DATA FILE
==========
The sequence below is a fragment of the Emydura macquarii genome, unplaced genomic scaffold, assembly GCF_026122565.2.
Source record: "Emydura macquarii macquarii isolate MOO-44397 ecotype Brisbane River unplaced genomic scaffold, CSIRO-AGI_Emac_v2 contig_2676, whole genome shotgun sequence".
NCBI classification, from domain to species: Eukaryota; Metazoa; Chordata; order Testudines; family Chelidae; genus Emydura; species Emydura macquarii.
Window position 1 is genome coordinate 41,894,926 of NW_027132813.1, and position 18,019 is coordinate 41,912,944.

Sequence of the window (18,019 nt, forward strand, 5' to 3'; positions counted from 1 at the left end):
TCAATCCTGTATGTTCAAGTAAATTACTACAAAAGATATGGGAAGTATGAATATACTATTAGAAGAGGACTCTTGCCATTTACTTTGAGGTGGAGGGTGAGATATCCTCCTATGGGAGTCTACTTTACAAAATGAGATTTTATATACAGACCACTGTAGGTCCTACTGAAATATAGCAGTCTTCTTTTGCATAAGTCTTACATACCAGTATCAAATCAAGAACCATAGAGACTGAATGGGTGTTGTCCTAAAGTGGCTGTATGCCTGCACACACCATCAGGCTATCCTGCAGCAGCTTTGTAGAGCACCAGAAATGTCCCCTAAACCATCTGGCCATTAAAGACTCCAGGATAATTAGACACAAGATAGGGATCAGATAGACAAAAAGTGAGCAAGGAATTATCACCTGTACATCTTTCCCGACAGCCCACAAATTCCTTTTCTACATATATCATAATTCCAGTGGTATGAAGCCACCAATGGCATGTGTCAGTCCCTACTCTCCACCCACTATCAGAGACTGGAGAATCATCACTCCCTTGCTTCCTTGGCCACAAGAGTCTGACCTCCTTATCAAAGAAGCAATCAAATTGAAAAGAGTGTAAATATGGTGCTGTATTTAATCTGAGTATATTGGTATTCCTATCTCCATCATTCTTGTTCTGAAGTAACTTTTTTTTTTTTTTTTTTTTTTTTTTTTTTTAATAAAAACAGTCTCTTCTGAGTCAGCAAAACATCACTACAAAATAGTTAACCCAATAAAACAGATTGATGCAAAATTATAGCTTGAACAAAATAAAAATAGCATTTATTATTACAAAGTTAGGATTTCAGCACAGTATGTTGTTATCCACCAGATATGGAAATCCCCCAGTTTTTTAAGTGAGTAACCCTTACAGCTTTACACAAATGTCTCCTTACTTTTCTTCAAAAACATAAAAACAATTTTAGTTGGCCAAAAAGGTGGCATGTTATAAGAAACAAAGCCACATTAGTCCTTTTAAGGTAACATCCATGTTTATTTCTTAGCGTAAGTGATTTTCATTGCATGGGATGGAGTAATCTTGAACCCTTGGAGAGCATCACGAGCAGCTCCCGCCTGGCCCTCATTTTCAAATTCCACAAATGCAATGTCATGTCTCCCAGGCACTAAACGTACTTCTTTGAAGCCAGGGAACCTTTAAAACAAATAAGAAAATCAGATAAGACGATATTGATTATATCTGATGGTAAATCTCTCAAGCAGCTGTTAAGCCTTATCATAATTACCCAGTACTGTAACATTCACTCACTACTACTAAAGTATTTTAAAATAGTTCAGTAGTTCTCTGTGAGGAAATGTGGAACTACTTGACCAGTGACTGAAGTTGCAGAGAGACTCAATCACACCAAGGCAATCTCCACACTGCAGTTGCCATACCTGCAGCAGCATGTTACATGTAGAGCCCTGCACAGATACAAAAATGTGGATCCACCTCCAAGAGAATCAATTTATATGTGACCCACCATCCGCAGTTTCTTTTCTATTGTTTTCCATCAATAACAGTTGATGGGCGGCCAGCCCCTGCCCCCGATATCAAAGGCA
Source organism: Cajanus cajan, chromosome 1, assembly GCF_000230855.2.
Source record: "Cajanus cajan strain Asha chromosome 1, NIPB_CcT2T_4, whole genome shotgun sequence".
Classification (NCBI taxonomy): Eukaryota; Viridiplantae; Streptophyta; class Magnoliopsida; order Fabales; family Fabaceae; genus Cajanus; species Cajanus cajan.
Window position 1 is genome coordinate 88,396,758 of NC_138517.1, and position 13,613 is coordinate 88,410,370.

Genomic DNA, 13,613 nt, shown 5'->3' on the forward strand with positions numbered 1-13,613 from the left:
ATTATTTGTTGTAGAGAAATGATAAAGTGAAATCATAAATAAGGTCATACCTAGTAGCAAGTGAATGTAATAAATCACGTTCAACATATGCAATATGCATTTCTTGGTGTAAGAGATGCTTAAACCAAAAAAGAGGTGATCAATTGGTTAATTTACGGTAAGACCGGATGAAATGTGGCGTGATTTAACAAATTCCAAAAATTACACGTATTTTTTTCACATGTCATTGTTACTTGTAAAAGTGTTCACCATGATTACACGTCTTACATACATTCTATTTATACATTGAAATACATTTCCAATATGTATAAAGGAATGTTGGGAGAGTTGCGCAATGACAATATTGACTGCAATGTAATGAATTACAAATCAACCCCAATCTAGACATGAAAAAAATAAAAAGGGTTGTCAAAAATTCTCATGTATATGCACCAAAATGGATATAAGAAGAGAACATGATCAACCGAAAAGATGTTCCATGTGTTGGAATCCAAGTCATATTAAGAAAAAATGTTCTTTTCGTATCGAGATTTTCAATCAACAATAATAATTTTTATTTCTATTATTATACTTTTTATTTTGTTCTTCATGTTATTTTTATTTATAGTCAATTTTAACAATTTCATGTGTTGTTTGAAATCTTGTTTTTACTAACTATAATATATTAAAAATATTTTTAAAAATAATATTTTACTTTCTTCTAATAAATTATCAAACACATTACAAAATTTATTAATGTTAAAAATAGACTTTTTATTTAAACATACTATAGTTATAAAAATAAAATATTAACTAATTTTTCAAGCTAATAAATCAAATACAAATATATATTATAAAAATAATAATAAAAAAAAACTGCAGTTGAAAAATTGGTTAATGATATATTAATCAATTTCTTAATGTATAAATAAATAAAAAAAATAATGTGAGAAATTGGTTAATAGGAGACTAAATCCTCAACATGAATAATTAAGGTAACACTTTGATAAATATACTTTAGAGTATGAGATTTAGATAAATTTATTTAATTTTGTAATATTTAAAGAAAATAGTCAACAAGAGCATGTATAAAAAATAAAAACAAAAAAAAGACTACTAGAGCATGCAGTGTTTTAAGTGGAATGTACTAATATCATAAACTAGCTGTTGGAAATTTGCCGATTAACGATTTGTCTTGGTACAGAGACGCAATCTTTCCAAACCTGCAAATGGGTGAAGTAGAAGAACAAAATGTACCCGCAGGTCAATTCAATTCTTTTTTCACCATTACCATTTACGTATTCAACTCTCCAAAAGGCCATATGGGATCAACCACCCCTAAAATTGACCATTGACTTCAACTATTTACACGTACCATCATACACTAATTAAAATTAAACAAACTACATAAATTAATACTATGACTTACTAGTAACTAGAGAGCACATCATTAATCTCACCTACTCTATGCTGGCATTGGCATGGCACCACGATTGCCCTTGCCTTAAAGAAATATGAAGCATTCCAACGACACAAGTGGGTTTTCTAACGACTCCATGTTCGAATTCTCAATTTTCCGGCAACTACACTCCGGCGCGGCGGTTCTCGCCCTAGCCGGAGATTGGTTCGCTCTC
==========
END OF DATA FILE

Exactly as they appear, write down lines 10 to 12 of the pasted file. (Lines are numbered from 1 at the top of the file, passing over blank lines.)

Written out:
Window position 1 is genome coordinate 88,396,758 of NC_138517.1, and position 13,613 is coordinate 88,410,370.

Genomic DNA, 13,613 nt, shown 5'->3' on the forward strand with positions numbered 1-13,613 from the left:
ATTATTTGTTGTAGAGAAATGATAAAGTGAAATCATAAATAAGGTCATACCTAGTAGCAAGTGAATGTAATAAATCACGTTCAACATATGCAATATGCATTTCTTGGTGTAAGAGATGCTTAAACCAAAAAAGAGGTGATCAATTGGTTAATTTACGGTAAGACCGGATGAAATGTGGCGTGATTTAACAAATTCCAAAAATTACACGTATTTTTTTCACATGTCATTGTTACTTGTAAAAGTGTTCACCATGATTACACGTCTTACATACATTCTATTTATACATTGAAATACATTTCCAATATGTATAAAGGAATGTTGGGAGAGTTGCGCAATGACAATATTGACTGCAATGTAATGAATTACAAATCAACCCCAATCTAGACATGAAAAAAATAAAAAGGGTTGTCAAAAATTCTCATGTATATGCACCAAAATGGATATAAGAAGAGAACATGATCAACCGAAAAGATGTTCCATGTGTTGGAATCCAAGTCATATTAAGAAAAAATGTTCTTTTCGTATCGAGATTTTCAATCAACAATAATAATTTTTATTTCTATTATTATACTTTTTATTTTGTTCTTCATGTTATTTTTATTTATAGTCAATTTTAACAATTTCATGTGTTGTTTGAAATCTTGTTTTTACTAACTATAATATATTAAAAATATTTTTAAAAATAATATTTTACTTTCTTCTAATAAATTATCAAACACATTACAAAATTTATTAATGTTAAAAATAGACTTTTTATTTAAACATACTATAGTTATAAAAATAAAATATTAACTAATTTTTCAAGCTAATAAATCAAATACAAATATATATTATAAAAATAATAATAAAAAAAAACTGCAGTTGAAAAATTGGTTAATGATATATTAATCAATTTCTTAATGTATAAATAAATAAAAAAAATAATGTGAGAAATTGGTTAATAGGAGACTAAATCCTCAACATGAATAATTAAGGTAACACTTTGATAAATATACTTTAGAGTATGAGATTTAGATAAATTTATTTAATTTTGTAATATTTAAAGAAAATAGTCAACAAGAGCATGTATAAAAAATAAAAACAAAAAAAAGACTACTAGAGCATGCAGTGTTTTAAGTGGAATGTACTAATATCATAAACTAGCTGTTGGAAATTTGCCGATTAACGATTTGTCTTGGTACAGAGACGCAATCTTTCCAAACCTGCAAATGGGTGAAGTAGAAGAACAAAATGTACCCGCAGGTCAATTCAATTCTTTTTTCACCATTACCATTTACGTATTCAACTCTCCAAAAGGCCATATGGGATCAACCACCCCTAAAATTGACCATTGACTTCAACTATTTACACGTACCATCATACACTAATTAAAATTAAACAAACTACATAAATTAATACTATGACTTACTAGTAACTAGAGAGCACATCATTAATCTCACCTACTCTATGCTGGCATTGGCATGGCACCACGATTGCCCTTGCCTTAAAGAAATATGAAGCATTCCAACGACACAAGTGGGTTTTCTAACGACTCCATGTTCGAATTCTCAATTTTCCGGCAACTACACTCCGGCGCGGCGGTTCTCGCCCTAGCCGGAGATTGGTTCGCTCTC